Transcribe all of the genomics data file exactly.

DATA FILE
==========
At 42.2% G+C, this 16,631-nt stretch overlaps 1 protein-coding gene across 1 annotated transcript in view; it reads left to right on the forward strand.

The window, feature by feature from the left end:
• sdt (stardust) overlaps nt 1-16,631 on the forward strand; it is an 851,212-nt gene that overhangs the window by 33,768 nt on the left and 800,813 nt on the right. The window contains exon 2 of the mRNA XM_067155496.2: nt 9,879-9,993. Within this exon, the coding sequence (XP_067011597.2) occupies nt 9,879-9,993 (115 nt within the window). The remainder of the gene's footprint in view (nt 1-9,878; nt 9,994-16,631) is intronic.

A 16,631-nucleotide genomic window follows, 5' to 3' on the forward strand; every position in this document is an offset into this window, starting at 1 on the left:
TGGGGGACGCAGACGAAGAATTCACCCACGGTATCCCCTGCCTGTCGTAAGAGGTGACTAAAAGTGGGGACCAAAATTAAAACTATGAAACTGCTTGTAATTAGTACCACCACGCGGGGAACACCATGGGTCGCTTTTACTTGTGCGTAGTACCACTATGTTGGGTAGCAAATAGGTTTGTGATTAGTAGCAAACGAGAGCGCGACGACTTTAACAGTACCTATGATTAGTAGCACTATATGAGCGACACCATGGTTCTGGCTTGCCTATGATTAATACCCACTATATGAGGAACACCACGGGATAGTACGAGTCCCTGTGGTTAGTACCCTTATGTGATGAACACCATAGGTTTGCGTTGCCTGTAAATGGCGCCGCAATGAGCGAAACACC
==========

At 42.2% G+C, this 16,631-nt stretch overlaps 1 protein-coding gene across 1 annotated transcript in view; it reads left to right on the forward strand.

The window, feature by feature from the left end:
• sdt (stardust) overlaps nt 1-16,631 on the forward strand; it is an 851,212-nt gene that overhangs the window by 33,768 nt on the left and 800,813 nt on the right. The window contains exon 2 of the mRNA XM_067155496.2: nt 9,879-9,993. Within this exon, the coding sequence (XP_067011597.2) occupies nt 9,879-9,993 (115 nt within the window). The remainder of the gene's footprint in view (nt 1-9,878; nt 9,994-16,631) is intronic.

A 16,631-nucleotide genomic window follows, 5' to 3' on the forward strand; every position in this document is an offset into this window, starting at 1 on the left:
TGGGGGACGCAGACGAAGAATTCACCCACGGTATCCCCTGCCTGTCGTAAGAGGTGACTAAAAGTGGGGACCAAAATTAAAACTATGAAACTGCTTGTAATTAGTACCACCACGCGGGGAACACCATGGGTCGCTTTTACTTGTGCGTAGTACCACTATGTTGGGTAGCAAATAGGTTTGTGATTAGTAGCAAACGAGAGCGCGACGACTTTAACAGTACCTATGATTAGTAGCACTATATGAGCGACACCATGGTTCTGGCTTGCCTATGATTAATACCCACTATATGAGGAACACCACGGGATAGTACGAGTCCCTGTGGTTAGTACCCTTATGTGATGAACACCATAGGTTTGCGTTGCCTGTAAATGGCGCCGCAATGAGCGAAACACC